Selected from the BMOP/NEC composition competition, “A Jew Among the Indians (Cokboy)” was a setting of Jerome Rothenberg’s poem and movingly captured the anxiety and placelessness of the immigrant transported to a new world and finding himself among other disenfranchised peoples. The orchestra provides a wandering backdrop to the poem’s narration, performed Saturday night by the piece’s composer Matti Kovler. Tonal displacement predominates through much of the work, interrupted only by a G major chord corresponding to a vision of the sunrise and again when the music fades into a Hassidic delivery of Psalm 139 (“Where can I go from your Spirit?”). Overall, an intensely moving piece about immigrant experiences in America.
Here Comes Messiah!
Carnegie Hall Upshaw/Golijov Workshop, Allan Pierson (cond.) Tehila Goldstein (soprano)
Matti Kovler’s “Here Comes Messiah!” — a monodrama, in some onomatopoetic detail, about giving birth — was sung, spoken, whispered and breathed, heavily, by Tehila Goldstein, an agile soprano. It, too, had a folk touch: its ending is a graceful setting of “Peliah,” a Hasidic song based on a Psalm text.
(…) Most memorable for me was Matti Kovler’s three-part song cycle Here Comes Messiah! In remarks before the performance, Kovler said he completely changed his conception of the work after hearing the remarkable soprano Tehila Goldstein, who is at least as much an actor as she is a singer. Sure enough, Goldstein whistled, keened and grunted through the poetic and religious texts, while Kovler looked on from the piano. His music bore a close resemblance to Bernstein’s, filled with all the same joy and wonder: “Where can I escape from Your spirit? Where can I flee from Your presence? If I ascend up to heaven You are there, if I descend into the netherworld, You are there. Such knowledge is too wondrous; I cannot attain it.” (Psalms 139) How these performers (who were led by Alarm Will Sound’s Alan Pierson) pulled off such warm, technically sound performances of brand new works with less than a week’s rehearsal time is a mystery, if not a miracle. Almost as much as the songs themselves.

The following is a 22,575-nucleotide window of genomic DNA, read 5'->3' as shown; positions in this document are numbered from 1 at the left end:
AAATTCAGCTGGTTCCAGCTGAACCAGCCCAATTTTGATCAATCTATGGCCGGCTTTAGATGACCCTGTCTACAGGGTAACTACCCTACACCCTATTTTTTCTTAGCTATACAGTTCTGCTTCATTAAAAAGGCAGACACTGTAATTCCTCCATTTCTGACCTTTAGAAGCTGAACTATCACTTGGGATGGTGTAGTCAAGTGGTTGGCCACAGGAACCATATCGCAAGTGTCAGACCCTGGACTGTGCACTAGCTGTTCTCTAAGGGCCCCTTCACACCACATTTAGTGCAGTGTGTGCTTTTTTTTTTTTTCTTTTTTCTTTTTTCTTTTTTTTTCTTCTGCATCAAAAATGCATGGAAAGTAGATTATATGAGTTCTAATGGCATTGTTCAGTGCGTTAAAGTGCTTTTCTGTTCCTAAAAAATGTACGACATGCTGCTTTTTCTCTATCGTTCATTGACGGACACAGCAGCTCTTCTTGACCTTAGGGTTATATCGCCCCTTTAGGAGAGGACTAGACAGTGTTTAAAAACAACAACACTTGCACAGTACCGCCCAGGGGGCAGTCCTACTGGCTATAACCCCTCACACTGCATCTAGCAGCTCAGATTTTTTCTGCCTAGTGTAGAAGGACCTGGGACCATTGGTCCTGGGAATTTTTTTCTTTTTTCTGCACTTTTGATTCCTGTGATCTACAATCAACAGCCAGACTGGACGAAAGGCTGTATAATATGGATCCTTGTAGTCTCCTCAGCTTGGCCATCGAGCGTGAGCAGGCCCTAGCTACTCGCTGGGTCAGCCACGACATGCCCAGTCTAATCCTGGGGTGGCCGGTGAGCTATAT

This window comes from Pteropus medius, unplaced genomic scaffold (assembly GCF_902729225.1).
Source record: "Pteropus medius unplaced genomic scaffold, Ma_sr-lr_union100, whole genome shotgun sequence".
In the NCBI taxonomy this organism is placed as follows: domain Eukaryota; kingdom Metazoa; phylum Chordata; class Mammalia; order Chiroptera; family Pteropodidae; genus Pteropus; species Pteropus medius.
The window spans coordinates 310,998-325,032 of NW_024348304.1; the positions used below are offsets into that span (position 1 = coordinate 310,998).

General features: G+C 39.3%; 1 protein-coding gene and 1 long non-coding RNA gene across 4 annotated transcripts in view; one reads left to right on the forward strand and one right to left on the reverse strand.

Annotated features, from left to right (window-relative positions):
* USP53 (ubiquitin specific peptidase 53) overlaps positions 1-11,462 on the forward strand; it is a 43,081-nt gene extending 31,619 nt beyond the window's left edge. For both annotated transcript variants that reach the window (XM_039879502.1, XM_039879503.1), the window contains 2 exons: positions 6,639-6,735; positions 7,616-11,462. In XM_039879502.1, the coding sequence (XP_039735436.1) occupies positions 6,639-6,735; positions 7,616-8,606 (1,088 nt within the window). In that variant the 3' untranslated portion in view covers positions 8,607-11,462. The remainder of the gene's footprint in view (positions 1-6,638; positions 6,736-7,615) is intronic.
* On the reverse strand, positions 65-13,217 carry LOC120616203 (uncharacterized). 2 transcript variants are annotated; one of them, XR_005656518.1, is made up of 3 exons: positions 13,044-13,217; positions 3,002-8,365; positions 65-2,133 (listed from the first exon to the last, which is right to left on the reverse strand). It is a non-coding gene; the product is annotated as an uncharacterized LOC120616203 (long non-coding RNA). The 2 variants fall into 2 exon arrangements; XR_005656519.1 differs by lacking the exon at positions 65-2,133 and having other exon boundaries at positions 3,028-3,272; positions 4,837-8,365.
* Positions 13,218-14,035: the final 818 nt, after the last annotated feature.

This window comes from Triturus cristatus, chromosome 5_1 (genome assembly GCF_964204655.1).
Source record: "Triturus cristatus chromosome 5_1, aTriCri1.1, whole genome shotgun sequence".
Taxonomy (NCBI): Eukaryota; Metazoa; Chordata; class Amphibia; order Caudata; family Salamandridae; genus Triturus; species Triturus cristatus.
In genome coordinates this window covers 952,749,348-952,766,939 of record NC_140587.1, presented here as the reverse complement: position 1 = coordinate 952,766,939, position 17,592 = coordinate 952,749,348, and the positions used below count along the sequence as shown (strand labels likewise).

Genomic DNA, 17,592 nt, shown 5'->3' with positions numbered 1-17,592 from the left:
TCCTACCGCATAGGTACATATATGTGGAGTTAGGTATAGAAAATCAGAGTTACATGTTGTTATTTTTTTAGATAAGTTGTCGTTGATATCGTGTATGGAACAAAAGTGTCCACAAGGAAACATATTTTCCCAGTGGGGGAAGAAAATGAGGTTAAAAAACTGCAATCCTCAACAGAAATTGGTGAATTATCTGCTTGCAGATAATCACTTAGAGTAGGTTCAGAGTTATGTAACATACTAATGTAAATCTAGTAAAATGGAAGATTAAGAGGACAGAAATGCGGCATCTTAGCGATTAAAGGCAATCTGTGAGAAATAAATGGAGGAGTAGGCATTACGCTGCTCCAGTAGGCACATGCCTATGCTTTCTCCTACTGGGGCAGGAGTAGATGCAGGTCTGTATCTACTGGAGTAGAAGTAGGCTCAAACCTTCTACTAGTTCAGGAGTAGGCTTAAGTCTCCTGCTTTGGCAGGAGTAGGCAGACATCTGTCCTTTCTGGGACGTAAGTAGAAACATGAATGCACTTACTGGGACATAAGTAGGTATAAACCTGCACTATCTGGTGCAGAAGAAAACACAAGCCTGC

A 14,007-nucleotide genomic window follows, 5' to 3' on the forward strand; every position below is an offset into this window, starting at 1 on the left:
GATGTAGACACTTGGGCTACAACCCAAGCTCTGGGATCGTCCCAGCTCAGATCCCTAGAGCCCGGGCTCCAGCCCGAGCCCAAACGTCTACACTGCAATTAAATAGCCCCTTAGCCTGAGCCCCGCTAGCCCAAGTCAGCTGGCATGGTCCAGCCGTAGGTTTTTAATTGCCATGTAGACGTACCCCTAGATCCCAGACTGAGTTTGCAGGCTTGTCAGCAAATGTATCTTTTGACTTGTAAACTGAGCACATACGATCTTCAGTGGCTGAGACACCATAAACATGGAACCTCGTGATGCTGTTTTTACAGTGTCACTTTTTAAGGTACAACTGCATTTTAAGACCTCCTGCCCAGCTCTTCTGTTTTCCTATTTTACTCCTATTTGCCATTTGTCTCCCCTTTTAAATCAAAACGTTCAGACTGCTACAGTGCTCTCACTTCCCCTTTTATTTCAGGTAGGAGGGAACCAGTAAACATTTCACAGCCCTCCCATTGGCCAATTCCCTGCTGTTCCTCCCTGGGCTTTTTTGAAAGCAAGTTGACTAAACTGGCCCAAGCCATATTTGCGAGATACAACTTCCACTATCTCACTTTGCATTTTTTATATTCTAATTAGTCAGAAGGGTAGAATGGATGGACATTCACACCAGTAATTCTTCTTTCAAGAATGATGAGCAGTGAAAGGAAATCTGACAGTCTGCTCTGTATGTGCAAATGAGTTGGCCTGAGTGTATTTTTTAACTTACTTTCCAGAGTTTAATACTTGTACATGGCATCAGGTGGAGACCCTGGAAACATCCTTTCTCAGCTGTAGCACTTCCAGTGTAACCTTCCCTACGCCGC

…It is not surprising that I felt a particularly strong connection to Matti’s piece: I was there namely as part of his retinue. I am also familiar with his compositional idiom, and Here Comes Messiah! was clearly marked with the Kovler stamp. Matti’s instruments are not merely textural tools, but characters themselves. As the piece began, the breaths and physical movements of his solo singer, Tehila Goldstein (see picture with Matti), were echoed and magnified by the ensemble. From this point, there was no question that we were not watching a poem with orchestral accompaniment, but instead the group effort of a large cast of players – in which extraordinary poet-translator, Janice Silverman Rebibo unambiguously belongs. It was particularly in the second part of the piece that this group dynamic gained a strong hold over the audience’s attention. In the climax before the third and final part, the performers’ grip on the room was visceral, tangible, in a series of fortissimo pulses (labor pangs) from the instrumentalists, and exclamations from Tehila Goldstein. Here the expressivity she had already demonstrated earlier intensified exponentially, in her face, her stance, the timbre of her voice. Matti was at the piano, and he brilliantly made use of it in this passage, as both a harmonic and percussive instrument, driving the sound of the others around him. Although his part in Here Comes Messiah! is less central than in his Cokboy (performed earlier this year in Boston), and the work revolves around a woman’s experience in child birth, it is, nonetheless, entirely an extension of Matti himself. He is wholly present in his music, and not simply because of his compositional language or aesthetic. The audience does not need to be introduced to the composer, or his thought process, to become privy to his internal world – he wills us to come in.